Try to understand this: It would be a massive step forward if we could terminate the sick, expensive joke and hoax that is the regulatory ‘reform’ program. It would save the industry millions and would reduce the scope for more unnecessary complexity in the name of simplicity and safety. There is only one group of people that benefit from the regulatory reform program: That group ain’t the industry. But the industry pays for it.

I wouldn’t care if the Zimbabwean civil aviation rules were adopted by reference. At least we’d save around 20 million each year in bureaucratically-created regulatory ‘reform’ that’s a self-licking ice cream.

Be united in the overarching principle. Tweak the details after the principle has been implemented.

Last edited by Lead Balloon; 19th May 2018 at 11:02. Reason: Left out “be”!
Lead Balloon is offline  
Reply With Quote
Old 19th May 2018, 10:36
  #5 (permalink)  
 
Join Date: Mar 2013
Location: Sydney
Posts: 281
LB,

My apologies, I didn't mean to drag the discussion into the detail but wanted to point out that the NZ rules have their own version of regulatory interference.

Changing the act needs to be the main aim and focus.
no_one is offline  
Reply With Quote
Old 19th May 2018, 10:52
  #6 (permalink)  
 
Join Date: Nov 2001
Location: Australia/India
Posts: 2,432
No worries.

Every country will ‘have their own version of regulatory interference’.

That’s because all rules are, ultimately, about politics.
Lead Balloon is offline  
Reply With Quote
Old 19th May 2018, 12:30
  #7 (permalink)  
Thread Starter
 
Join Date: Jul 2001
Location: Australia
Posts: 4,306
Originally Posted by Lead Balloon View Post
No worries.
Every country will ‘have their own version of regulatory interference’.
That’s because all rules are, ultimately, about politics.

Folks,
At a meeting at Bankstown, Kim Beazley, then leader of the opposition, and as a former Minister for Transport who had no time for the CAA/CASA, made the following observation: "In the US, aviation is so large the bureaucrats can't micromanage it, in Australia it is so small they can, and because they can, they do".

This, and the fact that the military have has an entirely disproportionate influence of CASA (Australian civil aviation started out as a branch of the military, one Colonel Horace Brinsmead was the first "Controller of Civil Aviation") are two more vital battles to be fought and won, but it must start with a workable set of rules.

Which, as Lead Balloon correctly points out, would eliminate a make-work program costing $20M plus per year to produce unworkable nonsense, which has driven heavy maintenance off-shore, and is driving GA into a "graveyard" spiral.

In 1998, when the remit of the PAP/CASA Review finished, we left a Part 91, and Parts 66/43/145 ready to go, they were based on the US equivalent, but further simplified. I probably even have copies on an old hard drive or disk somewhere.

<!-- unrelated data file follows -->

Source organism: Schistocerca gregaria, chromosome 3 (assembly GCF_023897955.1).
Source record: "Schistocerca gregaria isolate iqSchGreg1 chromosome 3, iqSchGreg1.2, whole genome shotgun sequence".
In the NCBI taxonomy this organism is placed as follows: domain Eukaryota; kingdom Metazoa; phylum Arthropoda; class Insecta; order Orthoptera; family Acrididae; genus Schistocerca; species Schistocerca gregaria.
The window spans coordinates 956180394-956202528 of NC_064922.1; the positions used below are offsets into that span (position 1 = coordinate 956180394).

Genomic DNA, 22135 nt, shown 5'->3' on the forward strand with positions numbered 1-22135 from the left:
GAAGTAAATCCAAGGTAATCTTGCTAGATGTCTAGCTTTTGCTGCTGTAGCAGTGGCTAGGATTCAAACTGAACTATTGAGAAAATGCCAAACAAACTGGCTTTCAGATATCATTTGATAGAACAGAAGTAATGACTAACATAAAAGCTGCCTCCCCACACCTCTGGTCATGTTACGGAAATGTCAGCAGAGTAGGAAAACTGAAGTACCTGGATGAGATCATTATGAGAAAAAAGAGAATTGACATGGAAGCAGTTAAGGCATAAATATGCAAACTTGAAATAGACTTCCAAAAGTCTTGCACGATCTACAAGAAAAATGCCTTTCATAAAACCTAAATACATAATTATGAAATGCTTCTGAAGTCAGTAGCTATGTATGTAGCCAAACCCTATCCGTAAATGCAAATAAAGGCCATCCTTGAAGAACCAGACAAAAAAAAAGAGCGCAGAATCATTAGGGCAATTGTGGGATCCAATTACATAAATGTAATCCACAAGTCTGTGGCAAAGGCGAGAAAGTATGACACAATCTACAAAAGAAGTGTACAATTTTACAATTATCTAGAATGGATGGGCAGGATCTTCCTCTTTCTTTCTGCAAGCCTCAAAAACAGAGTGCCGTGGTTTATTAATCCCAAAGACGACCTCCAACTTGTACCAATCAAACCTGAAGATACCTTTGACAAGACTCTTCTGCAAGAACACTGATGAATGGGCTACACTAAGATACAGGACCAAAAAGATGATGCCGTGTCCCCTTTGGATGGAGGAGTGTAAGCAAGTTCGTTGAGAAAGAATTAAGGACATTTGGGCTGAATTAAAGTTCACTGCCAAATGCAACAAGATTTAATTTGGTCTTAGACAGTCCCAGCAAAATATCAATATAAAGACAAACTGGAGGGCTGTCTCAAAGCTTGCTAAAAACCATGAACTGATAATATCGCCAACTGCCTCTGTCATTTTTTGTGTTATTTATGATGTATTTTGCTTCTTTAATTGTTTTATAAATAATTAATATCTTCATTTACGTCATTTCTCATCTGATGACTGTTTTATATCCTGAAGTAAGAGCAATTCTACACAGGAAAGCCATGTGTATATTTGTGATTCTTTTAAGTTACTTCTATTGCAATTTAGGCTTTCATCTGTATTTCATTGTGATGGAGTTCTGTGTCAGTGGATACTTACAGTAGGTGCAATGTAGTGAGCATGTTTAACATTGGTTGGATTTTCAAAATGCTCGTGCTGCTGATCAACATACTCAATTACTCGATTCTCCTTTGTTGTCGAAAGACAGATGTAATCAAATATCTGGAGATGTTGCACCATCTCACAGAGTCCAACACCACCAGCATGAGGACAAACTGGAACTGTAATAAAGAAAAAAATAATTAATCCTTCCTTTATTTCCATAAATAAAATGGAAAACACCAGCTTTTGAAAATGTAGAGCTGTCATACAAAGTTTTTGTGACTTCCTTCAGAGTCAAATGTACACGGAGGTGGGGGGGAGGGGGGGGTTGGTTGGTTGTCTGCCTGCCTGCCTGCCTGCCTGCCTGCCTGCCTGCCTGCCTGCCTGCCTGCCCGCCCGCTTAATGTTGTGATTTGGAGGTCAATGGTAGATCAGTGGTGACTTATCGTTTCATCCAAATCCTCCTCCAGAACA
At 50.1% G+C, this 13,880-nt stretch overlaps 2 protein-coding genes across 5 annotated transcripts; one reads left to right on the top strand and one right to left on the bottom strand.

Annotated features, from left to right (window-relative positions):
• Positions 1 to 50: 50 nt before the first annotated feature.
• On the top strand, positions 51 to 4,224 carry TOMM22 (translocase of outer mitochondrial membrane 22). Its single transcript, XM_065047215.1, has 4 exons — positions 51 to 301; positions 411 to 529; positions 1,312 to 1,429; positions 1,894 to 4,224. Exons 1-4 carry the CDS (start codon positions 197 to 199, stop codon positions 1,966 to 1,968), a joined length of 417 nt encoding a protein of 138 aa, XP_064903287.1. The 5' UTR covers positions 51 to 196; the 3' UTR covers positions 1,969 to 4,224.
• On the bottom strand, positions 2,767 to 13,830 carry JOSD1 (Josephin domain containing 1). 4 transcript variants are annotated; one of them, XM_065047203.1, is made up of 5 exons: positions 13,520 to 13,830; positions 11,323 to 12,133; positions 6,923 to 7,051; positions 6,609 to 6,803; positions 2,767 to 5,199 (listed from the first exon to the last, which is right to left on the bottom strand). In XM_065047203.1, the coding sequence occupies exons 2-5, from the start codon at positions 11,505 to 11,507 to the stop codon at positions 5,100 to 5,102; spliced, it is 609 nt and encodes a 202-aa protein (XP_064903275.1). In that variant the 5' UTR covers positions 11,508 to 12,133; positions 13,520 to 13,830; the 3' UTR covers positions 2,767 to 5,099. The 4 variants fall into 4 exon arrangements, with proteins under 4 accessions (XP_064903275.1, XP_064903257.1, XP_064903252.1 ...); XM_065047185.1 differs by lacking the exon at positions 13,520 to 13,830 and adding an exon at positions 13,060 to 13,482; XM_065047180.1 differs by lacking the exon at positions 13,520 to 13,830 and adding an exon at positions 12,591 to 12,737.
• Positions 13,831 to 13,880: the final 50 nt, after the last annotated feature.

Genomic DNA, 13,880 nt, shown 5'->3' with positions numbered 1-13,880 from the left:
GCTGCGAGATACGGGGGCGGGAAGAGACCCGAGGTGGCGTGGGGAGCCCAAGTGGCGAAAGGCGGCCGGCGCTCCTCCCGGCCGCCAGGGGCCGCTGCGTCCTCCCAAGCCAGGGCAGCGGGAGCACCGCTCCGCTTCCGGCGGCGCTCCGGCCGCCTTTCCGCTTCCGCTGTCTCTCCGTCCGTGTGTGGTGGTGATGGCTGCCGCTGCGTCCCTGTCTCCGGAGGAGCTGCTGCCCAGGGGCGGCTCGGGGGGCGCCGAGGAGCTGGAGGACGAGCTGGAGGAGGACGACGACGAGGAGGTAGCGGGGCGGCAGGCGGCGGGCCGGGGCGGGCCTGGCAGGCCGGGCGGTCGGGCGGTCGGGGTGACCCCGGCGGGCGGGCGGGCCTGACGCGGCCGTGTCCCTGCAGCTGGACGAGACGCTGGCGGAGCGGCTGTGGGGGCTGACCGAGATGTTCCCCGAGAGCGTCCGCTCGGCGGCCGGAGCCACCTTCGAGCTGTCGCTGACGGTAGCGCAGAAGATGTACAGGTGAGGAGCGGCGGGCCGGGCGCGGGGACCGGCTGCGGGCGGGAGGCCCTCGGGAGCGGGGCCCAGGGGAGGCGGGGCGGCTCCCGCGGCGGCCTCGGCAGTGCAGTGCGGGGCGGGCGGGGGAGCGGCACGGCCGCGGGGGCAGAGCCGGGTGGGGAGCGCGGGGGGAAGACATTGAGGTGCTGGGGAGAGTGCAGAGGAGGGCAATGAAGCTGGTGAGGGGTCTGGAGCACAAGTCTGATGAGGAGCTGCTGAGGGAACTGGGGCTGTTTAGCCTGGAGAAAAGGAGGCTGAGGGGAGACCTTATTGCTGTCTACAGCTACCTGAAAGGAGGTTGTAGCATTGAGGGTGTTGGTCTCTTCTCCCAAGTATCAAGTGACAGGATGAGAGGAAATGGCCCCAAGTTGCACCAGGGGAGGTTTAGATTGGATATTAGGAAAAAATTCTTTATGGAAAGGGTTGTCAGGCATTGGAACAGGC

Somebody needs to get the message to McCormack that this was all done as Lib/Nats. Government policy under Nationals Ministers, all he need to do is talk to John Sharp and Mark Vaile, and take up where they left off --- they and their PAP were not snowed by the bureaucracy.

Tootle pip!!
LeadSled is offline  
Reply With Quote
Old 22nd May 2018, 03:11
  #8 (permalink)  
 
Join Date: Jun 2014
Location: Toowoomba
Posts: 120
What a good idea adopting the US regs would be. Then take an ax to the ones we don't need. Could we also stop the CASA fragmentation of private/recreational/sport aviation into little fiefdoms, each of which jealously guards their little (largely illusory) "freedoms" by trying ever so hard to out CASA, CASA. It is OK to roll over and have your tummy tickled, fellas but you don't need to hump CASA's leg. I'm looking at RAAus and GFA here.
If we want some kind of aviation manufcatring industry we are going to have to change the entire CASA funding model too. If the people of Australia demand aviation regulation *they* need to pay for it out of consolidated revenue. At present the industry is forced to pay for its own embuggerment. "User pays" was one of a long line of Malcolm Fraser's bad ideas.
And, Dear God, DO NOT GO ANYWHERE NEAR THE NZ WAY.
Eyrie is offline  
Reply With Quote
Old 22nd May 2018, 03:50
  #9 (permalink)  
 
Join Date: Feb 2009
Location: dans un cercle dont le centre est eveywhere et circumfernce n'est nulle part
Posts: 2,606
I wonder how long it would take to do a regulatory review of the FARs in case thy don't work in our air.
Frank Arouet is offline  
Reply With Quote
Old 22nd May 2018, 05:48
  #10 (permalink)  
 
Join Date: Feb 2009
Location: dans un cercle dont le centre est eveywhere et circumfernce n'est nulle part
Posts: 2,606
OK, I see. Maybe a review into how long a new review would take.

AOPA USA= one week perhaps. AOPAA perhaps 8 days. CASA, ...well...30 years.

Then that review would need implemented... OK, stupid question in the first place.

Where there is NO will with those that can make a difference, there is NO way, But I sincerely wish those fighting this monster the best. I wish I could help. but I'm too old cranky and crook. Good luck!